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(Redirected to Scenic design article)

From Wikipedia, the free encyclopedia

Scenic designer Robert Edmond Jones (1887-1954) drawing at a waist high table (c. 1920).

Scenic design (also known as stage design, set design or production design) is the creation of theatrical, as well as film or television scenery. Scenic designers have traditionally come from a variety of artistic backgrounds, but nowadays, generally speaking, they are trained professionals, often with M.F.A. degrees in theatre arts.

The 'stage picture' is the 'look' or physical appearance of the stage for a play, whether in rehearsal or performance. It reflects the way that the stage is composed artistically in regard to props, actors, shapes and colours. The stage picture should express good principles of design and use of space. It should be visually appealing for the audience or should express the show's concept.

The scenic designer is responsible for collaborating with the theatre director and other members of the production design team to create an environment for the production and then communicating the details of this environment to the technical director, production manager, charge scenic artist and propmaster. Scenic designers are responsible for creating scale models of the scenery, renderings, paint elevations and scale construction drawings as part of their communication with other production staff.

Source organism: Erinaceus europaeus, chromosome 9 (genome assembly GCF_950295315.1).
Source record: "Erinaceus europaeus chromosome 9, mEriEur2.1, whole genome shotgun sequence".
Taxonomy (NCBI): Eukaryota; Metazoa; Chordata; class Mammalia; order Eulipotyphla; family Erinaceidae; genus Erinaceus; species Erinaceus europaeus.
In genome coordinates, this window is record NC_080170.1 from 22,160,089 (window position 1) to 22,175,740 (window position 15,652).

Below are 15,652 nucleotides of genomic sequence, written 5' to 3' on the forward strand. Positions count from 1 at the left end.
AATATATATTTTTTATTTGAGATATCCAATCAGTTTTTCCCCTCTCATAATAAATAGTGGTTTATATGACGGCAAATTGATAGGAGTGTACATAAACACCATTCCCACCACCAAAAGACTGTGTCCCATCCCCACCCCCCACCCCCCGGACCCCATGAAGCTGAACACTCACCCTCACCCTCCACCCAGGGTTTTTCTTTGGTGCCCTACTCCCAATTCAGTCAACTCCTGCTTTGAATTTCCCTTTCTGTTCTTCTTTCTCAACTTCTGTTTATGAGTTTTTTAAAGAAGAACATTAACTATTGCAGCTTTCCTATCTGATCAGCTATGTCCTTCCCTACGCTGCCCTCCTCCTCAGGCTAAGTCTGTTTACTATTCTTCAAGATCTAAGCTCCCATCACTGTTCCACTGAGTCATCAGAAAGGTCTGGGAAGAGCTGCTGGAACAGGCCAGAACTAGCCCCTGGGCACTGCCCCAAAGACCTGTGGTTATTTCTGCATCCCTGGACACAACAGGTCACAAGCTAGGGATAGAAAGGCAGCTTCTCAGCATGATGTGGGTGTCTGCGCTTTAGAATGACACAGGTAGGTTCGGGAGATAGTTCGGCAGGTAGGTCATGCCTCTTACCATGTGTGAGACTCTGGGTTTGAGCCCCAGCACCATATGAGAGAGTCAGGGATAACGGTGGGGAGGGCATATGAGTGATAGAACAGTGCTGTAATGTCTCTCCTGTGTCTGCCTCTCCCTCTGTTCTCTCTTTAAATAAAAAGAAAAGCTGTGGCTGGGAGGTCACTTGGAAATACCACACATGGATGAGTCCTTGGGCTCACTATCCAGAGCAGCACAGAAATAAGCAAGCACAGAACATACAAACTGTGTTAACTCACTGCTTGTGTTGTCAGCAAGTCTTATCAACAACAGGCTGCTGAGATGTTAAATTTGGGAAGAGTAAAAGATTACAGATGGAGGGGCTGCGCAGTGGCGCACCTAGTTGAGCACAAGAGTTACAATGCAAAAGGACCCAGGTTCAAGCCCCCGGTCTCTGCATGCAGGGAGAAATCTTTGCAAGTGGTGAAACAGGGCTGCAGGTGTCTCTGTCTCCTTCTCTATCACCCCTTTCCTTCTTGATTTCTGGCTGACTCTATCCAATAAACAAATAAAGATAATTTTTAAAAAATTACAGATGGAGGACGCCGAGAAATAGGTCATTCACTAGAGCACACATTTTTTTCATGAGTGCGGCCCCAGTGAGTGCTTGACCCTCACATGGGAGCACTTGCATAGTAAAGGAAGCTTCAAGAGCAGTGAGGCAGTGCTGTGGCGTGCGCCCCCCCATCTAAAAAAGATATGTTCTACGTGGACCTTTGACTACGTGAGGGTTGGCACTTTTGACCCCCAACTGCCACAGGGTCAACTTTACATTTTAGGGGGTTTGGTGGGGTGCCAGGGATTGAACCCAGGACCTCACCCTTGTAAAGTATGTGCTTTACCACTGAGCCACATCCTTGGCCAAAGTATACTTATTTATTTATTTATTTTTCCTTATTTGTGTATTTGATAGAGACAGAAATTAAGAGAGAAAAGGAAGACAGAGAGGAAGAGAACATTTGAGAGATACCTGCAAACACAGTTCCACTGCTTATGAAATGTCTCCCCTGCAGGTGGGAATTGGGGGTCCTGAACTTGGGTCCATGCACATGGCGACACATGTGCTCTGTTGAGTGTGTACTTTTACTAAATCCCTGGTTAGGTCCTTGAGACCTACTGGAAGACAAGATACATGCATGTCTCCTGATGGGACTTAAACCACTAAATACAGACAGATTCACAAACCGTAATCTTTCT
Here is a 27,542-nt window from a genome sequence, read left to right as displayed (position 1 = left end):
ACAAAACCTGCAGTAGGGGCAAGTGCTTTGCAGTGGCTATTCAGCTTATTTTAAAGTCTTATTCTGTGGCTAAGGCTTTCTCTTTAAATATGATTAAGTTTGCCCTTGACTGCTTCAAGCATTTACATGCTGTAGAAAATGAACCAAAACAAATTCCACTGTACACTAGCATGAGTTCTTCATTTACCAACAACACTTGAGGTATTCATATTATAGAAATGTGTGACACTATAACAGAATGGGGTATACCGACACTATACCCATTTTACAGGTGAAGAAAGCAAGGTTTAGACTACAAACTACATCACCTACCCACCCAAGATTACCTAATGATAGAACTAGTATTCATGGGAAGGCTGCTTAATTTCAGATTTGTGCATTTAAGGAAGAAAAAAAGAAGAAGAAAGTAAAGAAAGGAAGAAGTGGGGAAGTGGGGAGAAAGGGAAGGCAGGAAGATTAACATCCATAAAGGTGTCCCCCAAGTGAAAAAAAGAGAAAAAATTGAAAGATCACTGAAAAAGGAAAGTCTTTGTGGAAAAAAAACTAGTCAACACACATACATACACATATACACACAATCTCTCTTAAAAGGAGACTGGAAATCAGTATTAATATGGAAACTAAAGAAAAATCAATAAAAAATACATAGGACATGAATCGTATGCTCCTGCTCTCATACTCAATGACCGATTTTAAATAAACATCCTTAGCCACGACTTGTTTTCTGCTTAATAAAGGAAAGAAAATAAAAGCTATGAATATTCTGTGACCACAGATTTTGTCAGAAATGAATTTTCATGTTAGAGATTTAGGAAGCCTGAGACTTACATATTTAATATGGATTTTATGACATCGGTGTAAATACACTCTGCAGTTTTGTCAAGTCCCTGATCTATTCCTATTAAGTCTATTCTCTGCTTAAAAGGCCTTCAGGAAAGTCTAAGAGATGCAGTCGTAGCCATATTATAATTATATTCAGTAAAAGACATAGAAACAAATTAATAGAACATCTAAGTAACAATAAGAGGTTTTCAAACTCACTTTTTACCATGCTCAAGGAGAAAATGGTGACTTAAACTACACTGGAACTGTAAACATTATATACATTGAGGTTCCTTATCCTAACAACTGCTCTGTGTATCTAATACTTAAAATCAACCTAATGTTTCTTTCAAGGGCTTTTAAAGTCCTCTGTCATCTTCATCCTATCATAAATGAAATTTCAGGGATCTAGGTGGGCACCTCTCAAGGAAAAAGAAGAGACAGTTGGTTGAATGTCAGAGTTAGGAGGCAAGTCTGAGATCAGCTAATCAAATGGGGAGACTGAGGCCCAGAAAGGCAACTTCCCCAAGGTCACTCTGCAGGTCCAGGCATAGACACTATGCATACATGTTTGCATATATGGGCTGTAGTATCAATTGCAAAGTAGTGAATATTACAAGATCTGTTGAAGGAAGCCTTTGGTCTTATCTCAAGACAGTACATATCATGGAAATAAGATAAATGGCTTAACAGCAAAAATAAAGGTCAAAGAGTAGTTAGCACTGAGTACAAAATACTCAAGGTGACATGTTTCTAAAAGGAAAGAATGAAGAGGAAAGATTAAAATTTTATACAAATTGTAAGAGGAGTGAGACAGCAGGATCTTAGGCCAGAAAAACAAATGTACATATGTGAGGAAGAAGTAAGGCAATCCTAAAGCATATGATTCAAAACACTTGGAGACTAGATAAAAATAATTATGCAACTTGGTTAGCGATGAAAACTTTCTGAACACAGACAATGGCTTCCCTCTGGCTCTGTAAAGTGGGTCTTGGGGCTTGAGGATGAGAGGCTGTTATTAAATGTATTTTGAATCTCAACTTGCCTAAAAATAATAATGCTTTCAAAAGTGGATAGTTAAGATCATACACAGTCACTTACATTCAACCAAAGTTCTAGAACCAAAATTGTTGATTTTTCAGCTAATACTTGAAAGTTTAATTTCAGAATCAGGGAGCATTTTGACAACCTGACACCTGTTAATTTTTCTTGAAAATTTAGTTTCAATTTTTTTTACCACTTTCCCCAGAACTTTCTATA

One of Russell Patterson’s (1893-1977) rough scenic designs, for the film Give Me a Sailor (1938).

In Europe and Australia scenic designers take a more holistic approach to theatrical design and will often be responsible not only for scenic design but costume, lighting and sound and are referred to as theatre designers or scenographers or production designers.

Like their American cousins, European theatre designers and scenographers are generally trained with Bachelor of Arts degrees in theatre design, scenography or performance design.

A set designer discusses the set with carpenters

Notable scenic designers, past and present, include: David Gallo, Robert Brill, Tony Walton, Adolphe Appia, Boris Aronson, Howard Bay, Edward Gordon Craig, Luciano Damiani, Ezio Frigerio, Barry Kay, Sean Kenny, Ralph Koltai, Ming Cho Lee, Santo Loquasto, Jo Mielziner, Oliver Smith, Franco Colavecchia, Jean-Pierre Ponnelle, Josef Svoboda, George Tsypin, Robert Wilson, Franco Zeffirelli, Natalia Goncharova, Vadim Meller, Aleksandra Ekster, Nathan Altman, Maria Björnson, David Borovsky, Daniil Lider, Inigo Jones, Nicholas Georgiadis, Alexandre Benois, Francoise Cherry-Cohen, Léon Bakst, and Russell Patterson.

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